(Washington D.C.) Ucs News– Charles Keating says he and his Five favorite Senators are plotting a reunion tour, with Arizona Senator John McCain set to play his part. The failed banker and convicted criminal said that “sometime in 2008,” fans can expect a full scale reunion of the group that scored big in the 1990’s with a major corruption case involving savings and loan bank crisis.
McCain’s Presidential campaign aside, the Keating Five want to get back to touring and making new banking regulations in favor of their friends, according to retired Senator Dennis Deconcini. He says he and his “brothers”, including John MCcain, will mount a reunion tour “sometime in 2008.”
Charles Keating, who was the ring leader of the combo in the early days until Alan Cranston took over, added that McCain has been active in the reunion plans. “He was at the meetings. John will be involved.” “He has to be,” he said. “He is a Keating Five.”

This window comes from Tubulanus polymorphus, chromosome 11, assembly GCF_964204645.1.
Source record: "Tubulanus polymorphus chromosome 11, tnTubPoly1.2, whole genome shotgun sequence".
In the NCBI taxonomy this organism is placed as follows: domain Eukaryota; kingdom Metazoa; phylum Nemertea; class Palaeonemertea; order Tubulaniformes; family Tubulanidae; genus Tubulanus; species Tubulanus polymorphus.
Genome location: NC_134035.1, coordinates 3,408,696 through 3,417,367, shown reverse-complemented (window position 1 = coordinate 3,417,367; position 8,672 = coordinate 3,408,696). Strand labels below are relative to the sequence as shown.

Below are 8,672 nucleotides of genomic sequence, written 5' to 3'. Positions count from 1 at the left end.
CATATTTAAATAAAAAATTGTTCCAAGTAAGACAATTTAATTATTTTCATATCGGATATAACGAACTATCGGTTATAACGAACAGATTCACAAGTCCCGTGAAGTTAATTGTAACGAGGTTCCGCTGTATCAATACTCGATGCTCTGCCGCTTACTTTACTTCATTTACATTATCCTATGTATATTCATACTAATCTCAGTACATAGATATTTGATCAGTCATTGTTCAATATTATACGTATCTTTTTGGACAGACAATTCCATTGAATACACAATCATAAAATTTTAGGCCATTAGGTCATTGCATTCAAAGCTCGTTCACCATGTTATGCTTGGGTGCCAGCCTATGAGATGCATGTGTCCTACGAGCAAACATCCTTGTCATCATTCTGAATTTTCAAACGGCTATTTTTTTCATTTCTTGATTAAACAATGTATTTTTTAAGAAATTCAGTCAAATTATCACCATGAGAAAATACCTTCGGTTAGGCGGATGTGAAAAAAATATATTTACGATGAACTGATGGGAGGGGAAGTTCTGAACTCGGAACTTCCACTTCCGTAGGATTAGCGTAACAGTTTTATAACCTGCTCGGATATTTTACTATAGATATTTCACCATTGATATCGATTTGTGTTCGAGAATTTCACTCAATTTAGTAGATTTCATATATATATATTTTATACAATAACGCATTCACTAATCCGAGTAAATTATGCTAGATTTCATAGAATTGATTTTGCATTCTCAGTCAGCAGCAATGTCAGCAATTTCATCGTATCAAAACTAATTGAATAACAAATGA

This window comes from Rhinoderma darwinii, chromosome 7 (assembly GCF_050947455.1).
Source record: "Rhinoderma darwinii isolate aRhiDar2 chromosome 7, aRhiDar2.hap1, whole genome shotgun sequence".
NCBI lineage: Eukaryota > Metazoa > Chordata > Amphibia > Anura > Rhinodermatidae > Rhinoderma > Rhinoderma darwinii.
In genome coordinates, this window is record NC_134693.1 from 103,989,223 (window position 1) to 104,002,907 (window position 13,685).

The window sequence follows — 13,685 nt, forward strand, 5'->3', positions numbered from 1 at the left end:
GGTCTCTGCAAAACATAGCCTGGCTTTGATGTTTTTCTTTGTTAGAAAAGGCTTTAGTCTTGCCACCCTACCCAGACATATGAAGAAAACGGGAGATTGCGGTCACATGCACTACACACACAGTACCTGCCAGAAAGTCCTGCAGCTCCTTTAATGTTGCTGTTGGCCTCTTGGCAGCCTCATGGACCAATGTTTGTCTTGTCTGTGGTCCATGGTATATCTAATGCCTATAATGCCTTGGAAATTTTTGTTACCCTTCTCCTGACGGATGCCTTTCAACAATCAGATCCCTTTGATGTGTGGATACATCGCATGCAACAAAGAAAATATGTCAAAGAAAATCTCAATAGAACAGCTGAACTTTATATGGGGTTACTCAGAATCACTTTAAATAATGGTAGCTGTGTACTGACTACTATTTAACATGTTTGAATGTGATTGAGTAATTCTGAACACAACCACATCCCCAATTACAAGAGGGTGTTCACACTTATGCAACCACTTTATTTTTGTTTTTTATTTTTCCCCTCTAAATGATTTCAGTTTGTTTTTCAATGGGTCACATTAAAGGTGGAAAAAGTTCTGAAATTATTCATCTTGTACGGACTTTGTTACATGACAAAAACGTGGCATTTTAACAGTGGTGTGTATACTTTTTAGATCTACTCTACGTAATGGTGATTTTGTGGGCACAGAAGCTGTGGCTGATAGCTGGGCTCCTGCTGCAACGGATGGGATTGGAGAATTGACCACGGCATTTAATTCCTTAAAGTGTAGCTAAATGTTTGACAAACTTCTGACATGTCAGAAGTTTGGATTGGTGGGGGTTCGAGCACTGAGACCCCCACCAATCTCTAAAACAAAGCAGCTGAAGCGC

Keating said the group, which at its peak featured The five senators, Alan Cranston (D-CA), Dennis DeConcini (D-AZ), John Glenn (D-OH), John McCain (R-AZ), Donald W. Riegle (D-MI), had curbed earlier plans to reunite because of McCains failed Presidential bid in 2000.
The famed group’s real fame came in after a lengthy investigation, the Senate Ethics Committee determined in 1991 that Alan Cranston, Dennis DeConcini, and Donald Riegle had substantially and improperly interfered with the FHLBB in its investigation of Lincoln Savings. Keating said the group believes it has an obligation to reform. “We feel we have to do it one more time. We owe that to the fans and to the public.”
The Keating Five were five United States Senators accused of corruption in 1989, igniting a major political scandal as part of the larger Savings and Loan crisis of the late 1980s and early 1990s. The five senators, Alan Cranston (D-CA), Dennis DeConcini (D-AZ), John Glenn (D-OH), John McCain (R-AZ), Donald W. Riegle (D-MI), were accused of improperly aiding Charles H. Keating, Jr., chairman of the failed Lincoln Savings and Loan Association, which was the target of an investigation by the Federal Home Loan Bank Board.